powered by AFI
An American saloon owner in North Africa is drawn into World War II when his lost love turns up.
During World War II, Casablanca, Morocco is a waiting point for throngs of desperate refugees fleeing Nazi-occupied Europe. Exit visas, which are necessary to leave the country, are at a premium, so when two German couriers carrying letters of transit signed by General DeGaulle are murdered and the letters stolen, German Major Strasser and Louis Renault, the prefecture of police, are eager to find the documents. Strasser is particularly concerned that the letters not be sold to Victor Lazlo, the well-known Czech resistance leader, who is rumored to be on his way to Casablanca. That night, Renault and Strasser search for the killer at Rick's Café Americain, a popular nightclub run by the mysterious American ex-patriot Richard Blaine. Earlier, Ugarte, a shady dealer in exit visas, had asked Rick to hold the stolen letters temporarily, explaining that he has a buyer for them and with the money from their sale, he plans to leave Casablanca. Although Rick fought on the side of the loyalists in Spain, he has grown cynical, and when Renault advises him not to interfere with Ugarte's arrest, Rick replies "I stick my neck out for nobody." He makes a bet with Renault, however, that Lazlo will manage to leave Casablanca despite German efforts to stop him. After Ugarte is arrested, Lazlo and his companion, Ilsa Lund, arrive at Rick's. Ilsa recognizes Sam, the piano player, and while Lazlo makes covert contact with the underground, Ilsa insists that Sam play the song "As Time Goes By." Reluctantly, Sam agrees, and a furious Rick, who had ordered him never to play the song again, emerges from his office to stop him. Rick is taken aback when he sees Ilsa, whom he knew in Paris. Later, after the café is closed, Rick remembers his love affair with Ilsa: After a brief happy time together, the Nazis invade Paris and, worried that Rick will be in danger because of his record, Ilsa advises him to leave the city. He refuses to go without her, and she agrees to meet him at the train station. Instead of coming, though, she sends him a farewell note, and Sam and Rick leave just ahead of the Nazis. Rick's thoughts return to the present with Ilsa's arrival at the café. She tries to explain her actions, but when a drunken Rick accuses her of being a tramp, she walks out. The following day, Lazlo and Ilsa meet with Renault and, there they learn that Ugarte has been killed while in police custody. After Rick helps a young Romanian couple win enough money at roulette to allow them to leave the country, Lazlo, suspecting that Rick has the letters, asks to buy them. Rick refuses and, when Lazlo asks his reasons, suggests that he ask Ilsa. Angered when Rick allows his orchestra to accompany a rousing rendition of "La Marseillaise," Strasser orders the closing of the Café. That night, while Lazlo attends an underground meeting, Ilsa meets Rick and explains that she stayed behind in Paris because, on the day Rick left Paris she had learned that Lazlo, her husband, whom she had married in secret and thought dead, was alive. Now realizing that they still love each other, Ilsa tells Rick that he must made decisions for both of them. Meanwhile, the police break up the underground meeting, and Lazlo takes refuge at Rick's. Before he is arrested, he begs Rick to use the letters to take Ilsa away from Casablanca. The next day, Rick sells the café to his competitor Ferare, the owner of the Blue Parrot, and tricks Renault into releasing Lazlo from prison. They head for the airport, but Renault has managed to alert Strasser, who hurries after them. At the airport, Rick tells Ilsa, who thought that she would be staying with him, that she is to leave with Lazlo because she gives meaning to his work. He then tells Lazlo that he and Ilsa loved each other in Paris, and that she pretended she was still in love with him in order to get the letters. Lazlo, who understands what really happened, welcomes Rick back to the fight before he and Ilsa board the plane. Strasser arrives just as the airplane is about to take off and when he tries to delay the flight, Rick shoots him. Renault then quickly telephones the police, but instead of turning in Rick, he advises them to "round up the usual suspects," and the two men leave Casablanca for the Free French garrison at Brassaville. It is, Rick says, "the beginning of a beautiful friendship."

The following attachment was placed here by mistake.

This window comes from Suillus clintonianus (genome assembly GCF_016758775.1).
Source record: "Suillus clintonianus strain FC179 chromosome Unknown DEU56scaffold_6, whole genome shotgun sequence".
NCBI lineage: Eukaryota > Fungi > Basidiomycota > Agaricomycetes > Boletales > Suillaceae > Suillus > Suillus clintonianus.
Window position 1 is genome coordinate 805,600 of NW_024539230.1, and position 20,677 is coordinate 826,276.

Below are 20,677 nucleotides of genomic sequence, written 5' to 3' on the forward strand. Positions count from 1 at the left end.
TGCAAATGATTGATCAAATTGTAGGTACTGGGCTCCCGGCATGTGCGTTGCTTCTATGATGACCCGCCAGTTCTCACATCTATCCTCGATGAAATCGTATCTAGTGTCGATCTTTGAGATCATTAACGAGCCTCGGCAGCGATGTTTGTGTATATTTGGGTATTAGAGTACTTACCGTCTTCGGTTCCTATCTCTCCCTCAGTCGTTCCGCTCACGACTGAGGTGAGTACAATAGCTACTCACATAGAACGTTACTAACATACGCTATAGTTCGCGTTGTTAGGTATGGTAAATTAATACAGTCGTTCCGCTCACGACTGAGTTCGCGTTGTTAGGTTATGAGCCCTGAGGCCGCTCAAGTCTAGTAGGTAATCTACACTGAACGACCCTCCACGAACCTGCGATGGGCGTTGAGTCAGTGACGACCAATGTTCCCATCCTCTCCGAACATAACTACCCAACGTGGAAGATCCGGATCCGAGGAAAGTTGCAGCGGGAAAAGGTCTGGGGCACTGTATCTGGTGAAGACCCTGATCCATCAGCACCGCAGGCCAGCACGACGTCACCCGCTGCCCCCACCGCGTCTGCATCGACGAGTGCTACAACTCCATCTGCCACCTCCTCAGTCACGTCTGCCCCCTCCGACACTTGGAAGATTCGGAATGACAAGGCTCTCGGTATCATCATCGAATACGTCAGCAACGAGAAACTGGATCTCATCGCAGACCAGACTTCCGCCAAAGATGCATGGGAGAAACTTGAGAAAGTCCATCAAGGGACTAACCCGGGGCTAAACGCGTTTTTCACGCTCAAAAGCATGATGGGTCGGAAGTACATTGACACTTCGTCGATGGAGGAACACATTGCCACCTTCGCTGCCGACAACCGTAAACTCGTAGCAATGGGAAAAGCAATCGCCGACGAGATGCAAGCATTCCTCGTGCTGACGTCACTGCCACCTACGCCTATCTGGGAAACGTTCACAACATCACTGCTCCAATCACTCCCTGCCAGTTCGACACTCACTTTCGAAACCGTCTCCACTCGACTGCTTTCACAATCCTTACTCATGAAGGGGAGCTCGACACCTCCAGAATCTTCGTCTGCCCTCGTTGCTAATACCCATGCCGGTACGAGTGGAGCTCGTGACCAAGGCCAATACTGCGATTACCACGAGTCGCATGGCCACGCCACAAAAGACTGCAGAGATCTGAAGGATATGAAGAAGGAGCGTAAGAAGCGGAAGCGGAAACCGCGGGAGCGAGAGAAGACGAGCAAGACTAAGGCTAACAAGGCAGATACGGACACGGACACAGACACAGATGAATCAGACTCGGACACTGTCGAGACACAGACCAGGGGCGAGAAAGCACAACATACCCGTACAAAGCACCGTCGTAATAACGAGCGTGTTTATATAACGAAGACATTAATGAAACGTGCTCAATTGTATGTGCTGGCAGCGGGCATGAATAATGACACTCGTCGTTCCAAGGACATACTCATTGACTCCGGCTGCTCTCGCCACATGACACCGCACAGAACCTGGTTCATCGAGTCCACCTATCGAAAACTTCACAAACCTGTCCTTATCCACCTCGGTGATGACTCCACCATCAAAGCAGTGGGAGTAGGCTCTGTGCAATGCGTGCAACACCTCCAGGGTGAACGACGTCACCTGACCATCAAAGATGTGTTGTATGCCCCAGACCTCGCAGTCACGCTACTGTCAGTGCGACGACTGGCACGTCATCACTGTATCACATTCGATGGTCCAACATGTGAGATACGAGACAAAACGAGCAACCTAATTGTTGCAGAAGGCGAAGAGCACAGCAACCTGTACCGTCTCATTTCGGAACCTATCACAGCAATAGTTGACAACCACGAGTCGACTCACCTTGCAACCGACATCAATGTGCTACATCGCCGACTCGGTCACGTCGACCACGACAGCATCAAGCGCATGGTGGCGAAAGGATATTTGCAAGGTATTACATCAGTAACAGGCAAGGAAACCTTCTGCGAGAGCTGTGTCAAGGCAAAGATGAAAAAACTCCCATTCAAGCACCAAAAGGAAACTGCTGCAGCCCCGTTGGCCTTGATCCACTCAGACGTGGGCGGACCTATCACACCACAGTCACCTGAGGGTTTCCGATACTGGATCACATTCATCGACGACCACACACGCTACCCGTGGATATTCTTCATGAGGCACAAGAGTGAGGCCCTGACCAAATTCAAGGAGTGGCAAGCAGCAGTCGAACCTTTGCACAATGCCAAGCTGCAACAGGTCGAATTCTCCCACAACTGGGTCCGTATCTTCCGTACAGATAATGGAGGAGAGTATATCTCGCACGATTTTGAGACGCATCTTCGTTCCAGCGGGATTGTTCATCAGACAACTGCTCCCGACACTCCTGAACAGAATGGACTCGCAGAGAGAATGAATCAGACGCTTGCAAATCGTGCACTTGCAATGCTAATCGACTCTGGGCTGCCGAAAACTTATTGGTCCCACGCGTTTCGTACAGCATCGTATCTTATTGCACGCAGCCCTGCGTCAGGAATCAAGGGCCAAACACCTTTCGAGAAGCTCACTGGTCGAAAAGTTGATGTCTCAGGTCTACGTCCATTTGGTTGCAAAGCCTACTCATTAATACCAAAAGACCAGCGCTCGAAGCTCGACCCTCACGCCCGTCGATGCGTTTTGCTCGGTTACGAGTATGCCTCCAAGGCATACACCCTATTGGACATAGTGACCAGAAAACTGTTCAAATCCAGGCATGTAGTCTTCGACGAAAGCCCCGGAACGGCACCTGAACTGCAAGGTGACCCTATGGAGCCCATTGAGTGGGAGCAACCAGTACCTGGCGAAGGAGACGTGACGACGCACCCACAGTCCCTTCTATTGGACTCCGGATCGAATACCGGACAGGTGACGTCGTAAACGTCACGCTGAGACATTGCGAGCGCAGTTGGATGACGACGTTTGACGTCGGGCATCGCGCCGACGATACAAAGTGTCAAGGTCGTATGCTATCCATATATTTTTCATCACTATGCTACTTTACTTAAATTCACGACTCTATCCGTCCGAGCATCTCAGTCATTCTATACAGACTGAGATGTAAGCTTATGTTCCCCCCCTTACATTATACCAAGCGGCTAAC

Cast & Crew
|MPAA Ratings:||PG||Premiere Info:||New York opening: 25 Nov 1942|
|Release Date:||1942||Production Date:||
A Hal Wallis Production
Mertz AFI; AFI-lib
|Color/B&W:||Black and White||Distributions Co:||Warner Bros. Pictures, Inc.|
|Sound:||Mono (RCA Sound System)||Production Co:||Warner Bros. Pictures, Inc.|
Leonard Maltin Ratings & Review
LEONARD MALTIN MOVIE RATING
LEONARD MALTIN MOVIE REVIEW:
User Ratings & Review
This title has not been reviewed. Be the FIRST to write a review by CLICKING HERE >
User Ratings & Review
many people say a lot of things about this story. most experts say it was a fantastic accident of making a project by studio system. it is not a film.it is...
You Must Remember This
Something to remember is that we have the luxury of seeing these films on TCM not in the order in which they were made (as those who lived during that era)...
Casablanca is the best movie ever made
CASABLANCA is the best movie ever made. What more is there to say? It's perfect. There's nothing better.I have to note how sly TCM is in today...